In the wake of the announcement last month of a historic land swap that will see the Port of New Orleans turn over two wharves at the downriver end of the French Quarter in exchange for the city-owned Public Belt Railroad, the big question that remained was what to do with the company now using the wharves.
The answer to that question may be near.
On Thursday, the port's governing board is scheduled to consider authorizing a new deal with TCI Packaging that would end its leases for the Gov. Nicholls Street and Esplanade Avenue wharves in favor of a new deal for property the port would purchase at 4325 France Road, along the Industrial Canal, according to a meeting agenda released Wednesday.
Few details on the potential deal, which would be negotiated by port President and CEO Brandy Christian, were available Wednesday.
Donnell Jackson, a port spokesman, declined comment, saying additional details would be provided after Thursday's vote.
Jack Jensen Jr., founder and CEO of Jensen Companies, a logistics and transportation firm that includes TCI Packaging as an affiliate, could not be reached.
Jensen has said his firm has 12 years left on a 15-year lease for the two wharves.
Days after the much-heralded swap was unveiled, Christian said in an interview that Jensen's company had "aggressive growth plans," and she hinted that TCI could end up along the Industrial Canal.
The France Road property is owned by Gulf Coast Shipyard Realty LLC, land records show. That company is owned by a group with ties to Shane Guidry, the chairman and CEO of Harvey Gulf International Marine, a marine transportation company.
The Orleans Parish Assessor's Office places the value of the France Road property at more than $5.5 million.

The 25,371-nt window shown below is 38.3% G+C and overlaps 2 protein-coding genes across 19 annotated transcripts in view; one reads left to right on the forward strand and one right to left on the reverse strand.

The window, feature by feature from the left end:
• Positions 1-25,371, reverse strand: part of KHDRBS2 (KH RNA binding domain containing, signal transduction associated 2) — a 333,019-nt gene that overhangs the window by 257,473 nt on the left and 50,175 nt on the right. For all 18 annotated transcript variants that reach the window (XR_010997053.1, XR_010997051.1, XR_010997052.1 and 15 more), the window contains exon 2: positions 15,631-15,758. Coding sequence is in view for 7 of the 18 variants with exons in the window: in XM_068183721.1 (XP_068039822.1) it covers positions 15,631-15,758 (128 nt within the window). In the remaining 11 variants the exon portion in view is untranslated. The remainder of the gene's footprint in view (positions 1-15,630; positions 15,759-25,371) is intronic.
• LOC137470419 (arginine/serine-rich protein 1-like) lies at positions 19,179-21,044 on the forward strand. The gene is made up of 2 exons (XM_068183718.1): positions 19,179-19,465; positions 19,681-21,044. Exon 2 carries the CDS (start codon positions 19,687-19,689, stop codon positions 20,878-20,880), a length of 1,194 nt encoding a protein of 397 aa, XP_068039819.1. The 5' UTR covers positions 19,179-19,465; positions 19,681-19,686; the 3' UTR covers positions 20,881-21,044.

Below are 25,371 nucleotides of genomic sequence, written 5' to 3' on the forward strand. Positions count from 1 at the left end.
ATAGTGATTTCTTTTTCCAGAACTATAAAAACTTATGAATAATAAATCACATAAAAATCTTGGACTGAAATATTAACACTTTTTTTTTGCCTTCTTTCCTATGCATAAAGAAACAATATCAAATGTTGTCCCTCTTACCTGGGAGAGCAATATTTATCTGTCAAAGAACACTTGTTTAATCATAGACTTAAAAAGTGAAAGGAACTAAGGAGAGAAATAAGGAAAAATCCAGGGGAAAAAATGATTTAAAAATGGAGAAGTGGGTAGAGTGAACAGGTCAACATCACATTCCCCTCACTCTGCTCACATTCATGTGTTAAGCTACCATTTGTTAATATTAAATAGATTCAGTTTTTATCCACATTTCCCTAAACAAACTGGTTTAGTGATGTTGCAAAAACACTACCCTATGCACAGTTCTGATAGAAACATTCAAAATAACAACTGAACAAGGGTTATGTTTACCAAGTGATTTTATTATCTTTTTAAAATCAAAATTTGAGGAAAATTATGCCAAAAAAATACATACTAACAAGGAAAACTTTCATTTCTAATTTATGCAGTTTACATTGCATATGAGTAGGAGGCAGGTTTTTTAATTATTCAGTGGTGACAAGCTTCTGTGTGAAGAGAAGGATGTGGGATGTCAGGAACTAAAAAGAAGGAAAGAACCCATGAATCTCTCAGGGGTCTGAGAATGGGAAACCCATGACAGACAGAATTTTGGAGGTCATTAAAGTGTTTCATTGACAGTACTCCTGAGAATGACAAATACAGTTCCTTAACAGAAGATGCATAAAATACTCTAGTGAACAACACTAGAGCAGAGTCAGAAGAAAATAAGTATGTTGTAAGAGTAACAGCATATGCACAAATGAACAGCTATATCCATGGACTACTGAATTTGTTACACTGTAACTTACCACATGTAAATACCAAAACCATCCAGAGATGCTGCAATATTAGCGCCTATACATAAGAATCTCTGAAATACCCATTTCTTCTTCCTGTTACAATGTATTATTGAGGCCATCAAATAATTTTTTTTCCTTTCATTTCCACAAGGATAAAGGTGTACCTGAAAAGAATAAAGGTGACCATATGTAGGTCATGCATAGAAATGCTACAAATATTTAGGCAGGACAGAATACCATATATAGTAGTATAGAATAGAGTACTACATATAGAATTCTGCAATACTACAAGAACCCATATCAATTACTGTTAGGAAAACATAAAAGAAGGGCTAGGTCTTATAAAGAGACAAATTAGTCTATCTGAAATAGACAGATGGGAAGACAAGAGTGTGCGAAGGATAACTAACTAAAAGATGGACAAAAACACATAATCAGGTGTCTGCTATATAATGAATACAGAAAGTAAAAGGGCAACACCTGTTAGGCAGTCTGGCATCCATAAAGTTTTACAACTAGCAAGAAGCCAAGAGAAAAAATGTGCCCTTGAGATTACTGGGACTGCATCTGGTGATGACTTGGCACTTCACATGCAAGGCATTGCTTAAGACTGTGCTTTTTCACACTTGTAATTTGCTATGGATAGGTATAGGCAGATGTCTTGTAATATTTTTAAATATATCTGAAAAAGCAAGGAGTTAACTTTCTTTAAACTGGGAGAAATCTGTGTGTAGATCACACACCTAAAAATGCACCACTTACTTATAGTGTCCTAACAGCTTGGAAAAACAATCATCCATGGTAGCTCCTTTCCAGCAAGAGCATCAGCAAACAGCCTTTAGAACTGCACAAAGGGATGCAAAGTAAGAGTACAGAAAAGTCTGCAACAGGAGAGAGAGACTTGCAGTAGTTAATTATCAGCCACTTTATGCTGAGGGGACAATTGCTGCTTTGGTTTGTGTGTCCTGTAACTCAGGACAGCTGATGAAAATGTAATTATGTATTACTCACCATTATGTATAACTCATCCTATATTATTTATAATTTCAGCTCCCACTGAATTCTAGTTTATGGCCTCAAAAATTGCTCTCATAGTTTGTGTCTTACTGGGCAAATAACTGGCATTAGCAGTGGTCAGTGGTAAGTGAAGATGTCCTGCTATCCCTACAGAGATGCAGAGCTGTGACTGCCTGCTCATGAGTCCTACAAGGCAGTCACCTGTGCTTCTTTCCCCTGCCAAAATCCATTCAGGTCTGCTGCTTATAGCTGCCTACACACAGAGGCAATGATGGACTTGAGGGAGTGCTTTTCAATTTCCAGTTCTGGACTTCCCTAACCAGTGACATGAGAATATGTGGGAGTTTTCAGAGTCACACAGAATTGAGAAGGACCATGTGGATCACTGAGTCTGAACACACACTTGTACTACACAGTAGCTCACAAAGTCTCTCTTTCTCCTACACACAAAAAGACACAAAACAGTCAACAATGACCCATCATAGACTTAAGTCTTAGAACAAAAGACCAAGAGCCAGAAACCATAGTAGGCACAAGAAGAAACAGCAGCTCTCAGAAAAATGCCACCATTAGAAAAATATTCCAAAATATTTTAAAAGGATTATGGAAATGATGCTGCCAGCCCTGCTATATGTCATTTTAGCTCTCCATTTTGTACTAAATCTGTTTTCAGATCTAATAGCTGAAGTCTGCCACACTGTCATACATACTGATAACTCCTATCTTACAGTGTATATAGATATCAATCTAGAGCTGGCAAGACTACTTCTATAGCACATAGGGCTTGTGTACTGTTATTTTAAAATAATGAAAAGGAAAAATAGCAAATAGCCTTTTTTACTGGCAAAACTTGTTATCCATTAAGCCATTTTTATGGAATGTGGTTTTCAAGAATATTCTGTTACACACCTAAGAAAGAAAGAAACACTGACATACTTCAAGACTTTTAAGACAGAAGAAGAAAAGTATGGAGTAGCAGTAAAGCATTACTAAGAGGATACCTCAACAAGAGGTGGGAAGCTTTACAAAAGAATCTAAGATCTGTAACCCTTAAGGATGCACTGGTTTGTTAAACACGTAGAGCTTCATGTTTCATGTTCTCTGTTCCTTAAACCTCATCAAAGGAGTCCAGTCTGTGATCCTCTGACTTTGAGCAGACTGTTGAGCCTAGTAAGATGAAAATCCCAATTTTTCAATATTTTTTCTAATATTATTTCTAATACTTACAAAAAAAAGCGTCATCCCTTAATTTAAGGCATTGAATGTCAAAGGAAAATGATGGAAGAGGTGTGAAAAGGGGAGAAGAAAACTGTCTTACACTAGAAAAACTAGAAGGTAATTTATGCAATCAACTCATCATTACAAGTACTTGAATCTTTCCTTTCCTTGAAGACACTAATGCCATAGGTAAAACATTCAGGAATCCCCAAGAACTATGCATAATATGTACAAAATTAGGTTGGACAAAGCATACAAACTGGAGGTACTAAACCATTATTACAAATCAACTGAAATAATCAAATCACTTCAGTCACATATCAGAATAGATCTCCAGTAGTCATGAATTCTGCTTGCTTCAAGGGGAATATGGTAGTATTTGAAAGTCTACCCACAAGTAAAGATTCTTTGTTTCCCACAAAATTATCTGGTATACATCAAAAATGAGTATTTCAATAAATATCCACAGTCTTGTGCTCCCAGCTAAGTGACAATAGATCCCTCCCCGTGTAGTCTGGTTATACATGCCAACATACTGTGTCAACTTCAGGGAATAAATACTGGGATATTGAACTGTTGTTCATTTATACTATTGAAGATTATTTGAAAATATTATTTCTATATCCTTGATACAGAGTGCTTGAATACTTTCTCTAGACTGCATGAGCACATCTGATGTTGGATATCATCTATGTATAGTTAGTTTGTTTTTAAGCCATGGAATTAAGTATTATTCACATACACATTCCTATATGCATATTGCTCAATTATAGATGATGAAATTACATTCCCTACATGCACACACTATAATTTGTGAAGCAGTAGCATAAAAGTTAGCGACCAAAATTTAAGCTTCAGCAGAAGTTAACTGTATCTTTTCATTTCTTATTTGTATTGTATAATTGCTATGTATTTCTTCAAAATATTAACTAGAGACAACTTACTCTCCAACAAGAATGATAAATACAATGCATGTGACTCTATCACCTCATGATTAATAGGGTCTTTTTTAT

The group affiliated with Guidry acquired the property through a 2015 deal to purchase Gulf Coast Shipyard Group, which built custom super-yachts there through an affiliate, Trinity Yachts.
"The pleasure yacht business isn't exactly thriving, and so they decided to put this parcel up for sale," Guidry's attorney, Mike Smith, said Wednesday. He said he was unsure of the asking price.
Gulf Coast Shipyard Group also has a facility in Mississippi.
The land swap was unveiled last month after months of uncertainty over the fate of the Public Belt Railroad, which manages 26 miles of track connecting six major rail lines serving the port and industrial facilities.
Mayor Mitch Landrieu had proposed the possibility of selling or leasing the railroad to a private company as a means of generating cash for the city.
After dropping the idea of a sale, the city received five proposals from companies interested in leasing the railroad, including one offer for as much as $55 million upfront and another for $76 million over a 40-year term.
However, port officials and the railroad's clients opposed privatizing the line, worried that a private operator would be more focused on increasing revenue than keeping costs to the clients down.
In the end, the preliminary deal — which could take a year or more to finalize — was celebrated by both sides as a win-win that would allow the city to open up to the public the last stretch of working riverfront between the Central Business District and Bywater and create uninterrupted public access to a 3-mile stretch of riverfront in the heart of the city.